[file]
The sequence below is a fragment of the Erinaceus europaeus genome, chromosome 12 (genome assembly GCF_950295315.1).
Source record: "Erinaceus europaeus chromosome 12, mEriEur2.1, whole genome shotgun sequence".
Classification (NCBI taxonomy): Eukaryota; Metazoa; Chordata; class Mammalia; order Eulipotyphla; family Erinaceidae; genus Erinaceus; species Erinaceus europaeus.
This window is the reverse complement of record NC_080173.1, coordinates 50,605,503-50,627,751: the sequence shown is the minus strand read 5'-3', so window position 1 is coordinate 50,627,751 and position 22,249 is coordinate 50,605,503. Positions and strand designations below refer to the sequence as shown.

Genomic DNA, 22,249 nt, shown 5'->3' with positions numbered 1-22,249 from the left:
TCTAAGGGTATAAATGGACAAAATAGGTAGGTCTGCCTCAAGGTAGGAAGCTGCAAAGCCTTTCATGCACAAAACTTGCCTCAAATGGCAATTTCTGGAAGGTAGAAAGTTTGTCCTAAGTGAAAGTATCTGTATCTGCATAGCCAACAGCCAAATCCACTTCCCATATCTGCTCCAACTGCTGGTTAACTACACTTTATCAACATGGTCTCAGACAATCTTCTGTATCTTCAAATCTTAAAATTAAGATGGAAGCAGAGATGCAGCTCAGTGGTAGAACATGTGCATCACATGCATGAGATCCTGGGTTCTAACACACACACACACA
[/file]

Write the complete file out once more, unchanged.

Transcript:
The sequence below is a fragment of the Erinaceus europaeus genome, chromosome 12 (genome assembly GCF_950295315.1).
Source record: "Erinaceus europaeus chromosome 12, mEriEur2.1, whole genome shotgun sequence".
Classification (NCBI taxonomy): Eukaryota; Metazoa; Chordata; class Mammalia; order Eulipotyphla; family Erinaceidae; genus Erinaceus; species Erinaceus europaeus.
This window is the reverse complement of record NC_080173.1, coordinates 50,605,503-50,627,751: the sequence shown is the minus strand read 5'-3', so window position 1 is coordinate 50,627,751 and position 22,249 is coordinate 50,605,503. Positions and strand designations below refer to the sequence as shown.

Genomic DNA, 22,249 nt, shown 5'->3' with positions numbered 1-22,249 from the left:
TCTAAGGGTATAAATGGACAAAATAGGTAGGTCTGCCTCAAGGTAGGAAGCTGCAAAGCCTTTCATGCACAAAACTTGCCTCAAATGGCAATTTCTGGAAGGTAGAAAGTTTGTCCTAAGTGAAAGTATCTGTATCTGCATAGCCAACAGCCAAATCCACTTCCCATATCTGCTCCAACTGCTGGTTAACTACACTTTATCAACATGGTCTCAGACAATCTTCTGTATCTTCAAATCTTAAAATTAAGATGGAAGCAGAGATGCAGCTCAGTGGTAGAACATGTGCATCACATGCATGAGATCCTGGGTTCTAACACACACACACACA